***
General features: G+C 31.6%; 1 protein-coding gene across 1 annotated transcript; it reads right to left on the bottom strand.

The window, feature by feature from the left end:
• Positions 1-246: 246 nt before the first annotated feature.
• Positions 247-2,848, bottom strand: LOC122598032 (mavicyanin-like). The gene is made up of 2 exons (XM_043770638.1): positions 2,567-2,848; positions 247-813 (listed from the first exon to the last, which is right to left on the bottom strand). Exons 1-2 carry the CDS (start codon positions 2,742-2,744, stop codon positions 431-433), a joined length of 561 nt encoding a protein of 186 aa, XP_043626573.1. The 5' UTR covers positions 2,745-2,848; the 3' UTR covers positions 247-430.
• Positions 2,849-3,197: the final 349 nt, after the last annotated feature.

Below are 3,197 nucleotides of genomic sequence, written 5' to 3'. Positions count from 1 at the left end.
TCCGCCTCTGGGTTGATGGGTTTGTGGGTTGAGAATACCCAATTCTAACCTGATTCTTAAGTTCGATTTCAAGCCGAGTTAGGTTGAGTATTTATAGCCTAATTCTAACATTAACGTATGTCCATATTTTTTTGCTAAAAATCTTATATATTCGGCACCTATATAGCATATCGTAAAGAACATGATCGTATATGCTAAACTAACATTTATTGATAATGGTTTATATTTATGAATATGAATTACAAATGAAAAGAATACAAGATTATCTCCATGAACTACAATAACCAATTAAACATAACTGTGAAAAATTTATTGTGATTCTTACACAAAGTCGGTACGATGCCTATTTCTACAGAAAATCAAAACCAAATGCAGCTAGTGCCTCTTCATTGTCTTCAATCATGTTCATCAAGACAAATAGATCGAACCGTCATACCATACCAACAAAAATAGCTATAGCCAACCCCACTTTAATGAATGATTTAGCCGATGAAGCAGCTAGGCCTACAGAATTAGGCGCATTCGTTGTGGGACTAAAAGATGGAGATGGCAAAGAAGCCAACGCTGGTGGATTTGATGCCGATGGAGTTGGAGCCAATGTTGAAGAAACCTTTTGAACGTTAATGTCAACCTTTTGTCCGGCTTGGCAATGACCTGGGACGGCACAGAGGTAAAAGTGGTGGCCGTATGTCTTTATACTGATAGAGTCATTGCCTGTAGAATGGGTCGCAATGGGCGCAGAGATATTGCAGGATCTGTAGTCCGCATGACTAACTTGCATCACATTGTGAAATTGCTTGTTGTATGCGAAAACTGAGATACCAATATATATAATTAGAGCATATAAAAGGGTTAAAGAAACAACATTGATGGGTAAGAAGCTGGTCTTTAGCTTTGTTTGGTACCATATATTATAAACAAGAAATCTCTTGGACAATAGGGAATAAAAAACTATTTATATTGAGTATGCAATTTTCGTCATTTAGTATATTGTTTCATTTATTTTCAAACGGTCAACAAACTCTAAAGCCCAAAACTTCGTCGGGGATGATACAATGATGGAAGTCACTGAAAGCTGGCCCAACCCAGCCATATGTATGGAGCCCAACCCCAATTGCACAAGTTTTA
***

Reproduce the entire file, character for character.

General features: G+C 31.6%; 1 protein-coding gene across 1 annotated transcript; it reads right to left on the bottom strand.

The window, feature by feature from the left end:
• Positions 1-246: 246 nt before the first annotated feature.
• Positions 247-2,848, bottom strand: LOC122598032 (mavicyanin-like). The gene is made up of 2 exons (XM_043770638.1): positions 2,567-2,848; positions 247-813 (listed from the first exon to the last, which is right to left on the bottom strand). Exons 1-2 carry the CDS (start codon positions 2,742-2,744, stop codon positions 431-433), a joined length of 561 nt encoding a protein of 186 aa, XP_043626573.1. The 5' UTR covers positions 2,745-2,848; the 3' UTR covers positions 247-430.
• Positions 2,849-3,197: the final 349 nt, after the last annotated feature.

Below are 3,197 nucleotides of genomic sequence, written 5' to 3'. Positions count from 1 at the left end.
TCCGCCTCTGGGTTGATGGGTTTGTGGGTTGAGAATACCCAATTCTAACCTGATTCTTAAGTTCGATTTCAAGCCGAGTTAGGTTGAGTATTTATAGCCTAATTCTAACATTAACGTATGTCCATATTTTTTTGCTAAAAATCTTATATATTCGGCACCTATATAGCATATCGTAAAGAACATGATCGTATATGCTAAACTAACATTTATTGATAATGGTTTATATTTATGAATATGAATTACAAATGAAAAGAATACAAGATTATCTCCATGAACTACAATAACCAATTAAACATAACTGTGAAAAATTTATTGTGATTCTTACACAAAGTCGGTACGATGCCTATTTCTACAGAAAATCAAAACCAAATGCAGCTAGTGCCTCTTCATTGTCTTCAATCATGTTCATCAAGACAAATAGATCGAACCGTCATACCATACCAACAAAAATAGCTATAGCCAACCCCACTTTAATGAATGATTTAGCCGATGAAGCAGCTAGGCCTACAGAATTAGGCGCATTCGTTGTGGGACTAAAAGATGGAGATGGCAAAGAAGCCAACGCTGGTGGATTTGATGCCGATGGAGTTGGAGCCAATGTTGAAGAAACCTTTTGAACGTTAATGTCAACCTTTTGTCCGGCTTGGCAATGACCTGGGACGGCACAGAGGTAAAAGTGGTGGCCGTATGTCTTTATACTGATAGAGTCATTGCCTGTAGAATGGGTCGCAATGGGCGCAGAGATATTGCAGGATCTGTAGTCCGCATGACTAACTTGCATCACATTGTGAAATTGCTTGTTGTATGCGAAAACTGAGATACCAATATATATAATTAGAGCATATAAAAGGGTTAAAGAAACAACATTGATGGGTAAGAAGCTGGTCTTTAGCTTTGTTTGGTACCATATATTATAAACAAGAAATCTCTTGGACAATAGGGAATAAAAAACTATTTATATTGAGTATGCAATTTTCGTCATTTAGTATATTGTTTCATTTATTTTCAAACGGTCAACAAACTCTAAAGCCCAAAACTTCGTCGGGGATGATACAATGATGGAAGTCACTGAAAGCTGGCCCAACCCAGCCATATGTATGGAGCCCAACCCCAATTGCACAAGTTTTA